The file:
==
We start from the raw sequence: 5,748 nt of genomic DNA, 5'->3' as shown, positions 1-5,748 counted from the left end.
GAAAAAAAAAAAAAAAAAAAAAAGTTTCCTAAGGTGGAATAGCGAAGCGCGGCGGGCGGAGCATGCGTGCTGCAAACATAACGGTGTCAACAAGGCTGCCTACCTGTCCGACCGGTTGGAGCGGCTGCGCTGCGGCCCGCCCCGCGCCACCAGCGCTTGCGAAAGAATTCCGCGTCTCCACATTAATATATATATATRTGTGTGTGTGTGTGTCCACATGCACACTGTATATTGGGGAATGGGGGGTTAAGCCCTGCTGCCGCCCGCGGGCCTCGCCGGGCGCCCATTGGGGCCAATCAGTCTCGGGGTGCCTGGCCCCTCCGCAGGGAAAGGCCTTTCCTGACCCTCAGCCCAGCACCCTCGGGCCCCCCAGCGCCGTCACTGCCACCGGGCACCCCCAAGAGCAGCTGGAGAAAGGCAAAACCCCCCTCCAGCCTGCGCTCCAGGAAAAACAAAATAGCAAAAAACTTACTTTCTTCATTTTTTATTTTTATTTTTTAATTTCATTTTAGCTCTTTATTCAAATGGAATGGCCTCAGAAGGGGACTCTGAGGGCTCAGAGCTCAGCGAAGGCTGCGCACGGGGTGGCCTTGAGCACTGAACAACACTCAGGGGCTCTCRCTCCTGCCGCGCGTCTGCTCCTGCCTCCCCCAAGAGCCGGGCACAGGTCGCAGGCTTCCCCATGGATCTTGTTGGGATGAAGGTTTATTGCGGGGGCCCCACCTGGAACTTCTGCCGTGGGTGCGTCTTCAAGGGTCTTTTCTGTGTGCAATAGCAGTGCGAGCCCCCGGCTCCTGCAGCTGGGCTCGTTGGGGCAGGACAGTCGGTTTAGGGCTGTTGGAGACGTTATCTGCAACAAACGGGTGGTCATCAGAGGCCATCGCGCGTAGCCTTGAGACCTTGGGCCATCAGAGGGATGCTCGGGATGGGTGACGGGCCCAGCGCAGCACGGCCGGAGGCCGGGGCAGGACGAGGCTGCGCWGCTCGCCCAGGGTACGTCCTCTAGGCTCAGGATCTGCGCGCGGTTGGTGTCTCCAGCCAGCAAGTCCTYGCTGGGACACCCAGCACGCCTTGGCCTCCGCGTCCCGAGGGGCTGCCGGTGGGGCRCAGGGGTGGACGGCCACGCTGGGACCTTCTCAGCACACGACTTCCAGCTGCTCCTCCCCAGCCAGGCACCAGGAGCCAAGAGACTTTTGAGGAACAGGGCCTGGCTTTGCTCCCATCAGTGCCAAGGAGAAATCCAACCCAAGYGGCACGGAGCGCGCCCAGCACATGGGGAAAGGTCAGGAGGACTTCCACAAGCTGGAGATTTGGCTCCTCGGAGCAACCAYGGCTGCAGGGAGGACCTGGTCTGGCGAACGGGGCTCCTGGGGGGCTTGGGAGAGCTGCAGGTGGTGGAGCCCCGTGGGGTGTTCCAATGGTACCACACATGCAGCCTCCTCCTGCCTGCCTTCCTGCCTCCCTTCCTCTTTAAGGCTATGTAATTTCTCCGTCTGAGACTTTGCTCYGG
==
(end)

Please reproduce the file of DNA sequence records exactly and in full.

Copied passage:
We start from the raw sequence: 5,748 nt of genomic DNA, 5'->3' as shown, positions 1-5,748 counted from the left end.
GAAAAAAAAAAAAAAAAAAAAAAGTTTCCTAAGGTGGAATAGCGAAGCGCGGCGGGCGGAGCATGCGTGCTGCAAACATAACGGTGTCAACAAGGCTGCCTACCTGTCCGACCGGTTGGAGCGGCTGCGCTGCGGCCCGCCCCGCGCCACCAGCGCTTGCGAAAGAATTCCGCGTCTCCACATTAATATATATATATRTGTGTGTGTGTGTGTCCACATGCACACTGTATATTGGGGAATGGGGGGTTAAGCCCTGCTGCCGCCCGCGGGCCTCGCCGGGCGCCCATTGGGGCCAATCAGTCTCGGGGTGCCTGGCCCCTCCGCAGGGAAAGGCCTTTCCTGACCCTCAGCCCAGCACCCTCGGGCCCCCCAGCGCCGTCACTGCCACCGGGCACCCCCAAGAGCAGCTGGAGAAAGGCAAAACCCCCCTCCAGCCTGCGCTCCAGGAAAAACAAAATAGCAAAAAACTTACTTTCTTCATTTTTTATTTTTATTTTTTAATTTCATTTTAGCTCTTTATTCAAATGGAATGGCCTCAGAAGGGGACTCTGAGGGCTCAGAGCTCAGCGAAGGCTGCGCACGGGGTGGCCTTGAGCACTGAACAACACTCAGGGGCTCTCRCTCCTGCCGCGCGTCTGCTCCTGCCTCCCCCAAGAGCCGGGCACAGGTCGCAGGCTTCCCCATGGATCTTGTTGGGATGAAGGTTTATTGCGGGGGCCCCACCTGGAACTTCTGCCGTGGGTGCGTCTTCAAGGGTCTTTTCTGTGTGCAATAGCAGTGCGAGCCCCCGGCTCCTGCAGCTGGGCTCGTTGGGGCAGGACAGTCGGTTTAGGGCTGTTGGAGACGTTATCTGCAACAAACGGGTGGTCATCAGAGGCCATCGCGCGTAGCCTTGAGACCTTGGGCCATCAGAGGGATGCTCGGGATGGGTGACGGGCCCAGCGCAGCACGGCCGGAGGCCGGGGCAGGACGAGGCTGCGCWGCTCGCCCAGGGTACGTCCTCTAGGCTCAGGATCTGCGCGCGGTTGGTGTCTCCAGCCAGCAAGTCCTYGCTGGGACACCCAGCACGCCTTGGCCTCCGCGTCCCGAGGGGCTGCCGGTGGGGCRCAGGGGTGGACGGCCACGCTGGGACCTTCTCAGCACACGACTTCCAGCTGCTCCTCCCCAGCCAGGCACCAGGAGCCAAGAGACTTTTGAGGAACAGGGCCTGGCTTTGCTCCCATCAGTGCCAAGGAGAAATCCAACCCAAGYGGCACGGAGCGCGCCCAGCACATGGGGAAAGGTCAGGAGGACTTCCACAAGCTGGAGATTTGGCTCCTCGGAGCAACCAYGGCTGCAGGGAGGACCTGGTCTGGCGAACGGGGCTCCTGGGGGGCTTGGGAGAGCTGCAGGTGGTGGAGCCCCGTGGGGTGTTCCAATGGTACCACACATGCAGCCTCCTCCTGCCTGCCTTCCTGCCTCCCTTCCTCTTTAAGGCTATGTAATTTCTCCGTCTGAGACTTTGCTCYGG